Weekly genetics review: Be careful of generic breed descriptions

Genetics editor Alastair Rayner, 18/04/2023

BREED comparisons and breed descriptions can often be misleading.

It has long been the case that breeds will choose to promote their attributes through the promotion of certain traits or characteristics. Most producers will know of at least one breed or often several, that have used breed characteristics as part of successful promotional programs.

While there is nothing wrong with promoting a breed’s characteristics or traits, there is a point where producers need to stop and consider the descriptions being used. Simply because a breed in general displays certain traits, does not mean every animal in the breed has those traits.

It’s also worth considering what a characteristic means in practical terms. More concerningly is the attitude that develops when breeders start to apply that description to their breed and consider it as the ‘definition’ of their breed.

A good example of this concern can be seen in some of the online discussions resulting from last week’s Beef Central article on the recent trends in Interbreed stud beef judging results at major livestock shows across Australia.  The article used the word ‘terminal’ in an attempt to describe breeds of different types. One significant social media discussion was driven by producers who seemed frustrated that their breed was often overlooked, even through that were “renowned as a maternal breed,” to quote one contributor.

There are some flaws within this thinking, and it is important to challenge the perceptions that breeds and breeders have when using these generic breed descriptions. The perception that being ‘maternal’ is something an entire breed is renowned for is one point to challenge.

The other is to question what using this term or any broad terms can mean for a breed to grow and progress.

Being a maternal breed is a very broad term. It is a catch-all term used by some producers and can mean many things. Ultimately it comes down to producers attempting to describe the traits that influence a cow’s ability to conceive, calve unassisted, raise a calf, and re-conceive.  These are the traits that actually matter.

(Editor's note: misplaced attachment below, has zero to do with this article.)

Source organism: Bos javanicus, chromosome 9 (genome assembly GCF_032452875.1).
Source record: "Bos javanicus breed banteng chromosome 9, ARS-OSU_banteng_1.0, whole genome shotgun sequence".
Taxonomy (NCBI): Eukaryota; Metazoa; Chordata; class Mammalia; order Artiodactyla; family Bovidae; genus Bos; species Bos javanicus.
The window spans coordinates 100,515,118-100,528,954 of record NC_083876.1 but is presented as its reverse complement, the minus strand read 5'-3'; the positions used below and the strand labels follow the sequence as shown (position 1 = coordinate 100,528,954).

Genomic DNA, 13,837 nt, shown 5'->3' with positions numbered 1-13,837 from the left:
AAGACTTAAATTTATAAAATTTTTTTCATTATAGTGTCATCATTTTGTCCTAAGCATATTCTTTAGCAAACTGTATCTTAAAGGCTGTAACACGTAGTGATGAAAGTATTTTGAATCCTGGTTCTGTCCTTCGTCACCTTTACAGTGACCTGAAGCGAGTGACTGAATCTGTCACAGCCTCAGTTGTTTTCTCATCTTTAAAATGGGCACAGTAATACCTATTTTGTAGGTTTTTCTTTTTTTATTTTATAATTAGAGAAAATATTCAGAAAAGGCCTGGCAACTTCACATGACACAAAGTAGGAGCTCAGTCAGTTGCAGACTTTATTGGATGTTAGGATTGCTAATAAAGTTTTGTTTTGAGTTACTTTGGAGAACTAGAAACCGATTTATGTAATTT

Within any breed there is now enormous variation between animals with these traits. Most of these traits are of low to moderate heritability, which means the environment plays a significant part on the expression of these traits during a female’s life.

However it is possible to select for these traits and to increase the genetic merit of a herd so that fertility can be improved over time. This genetic selection combined with selection of replacements and culling of non-performing animals does lead to change and improvement with herd and within breed.

The risk in relying on a generic term such as “maternal” can be that producers lose their focus on selection and management of the traits that actually drive fertility in their herd.

People do tend to look for the easy options. It’s not uncommon for producers to choose to use a bull “because it’s from a maternal (or other breed characteristic here) breed” rather than looking to see if that bull’s genetic potential will actually address a herd’s needs.

The variation within breeds can easily see this approach failing to achieve any realistic improvement in a herd.

For any breed, generic terms can often prevent meaningful improvement. There are breeders who choose to follow the generic descriptions associated with their breed rather than looking deeper into their herd and breed to seek improvement. While a breed may be recognised for traits that contribute to fertility, or growth or meat yield, for example, not every animal in that breed necessarily has those traits in abundance.

Unless breeders actively start to record, identify, and select the more superior animals within a breed, these claims become more and more generic, and ultimately more meaningless.

Choosing to coast along under a breed description that was developed to assist marketing or promotional purposes will not lead to breed improvement, growth, broader recognition, and industry demand.


Alastair Rayner is the Principal of RaynerAg, an agricultural advisory service based in NSW.  RaynerAg is affiliated with BJA Stock & Station Agents.  He regularly lists and sell cattle for clients as well attending bull sales to support client purchases.  Alastair provides pre-sale selections and classifications for seedstock producers in NSW, Qld and Victoria.  He can be contacted here or through his website













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  1. Rob Forsberg, 19/04/2023

    Excellent article by Alistair on “be careful of genetic breed descriptions .”
    A difficult topic to present but he did it with aplomb!
    Rob Forsberg

  2. Sally White, 19/04/2023

    Spot on! Great article; well written & on point.

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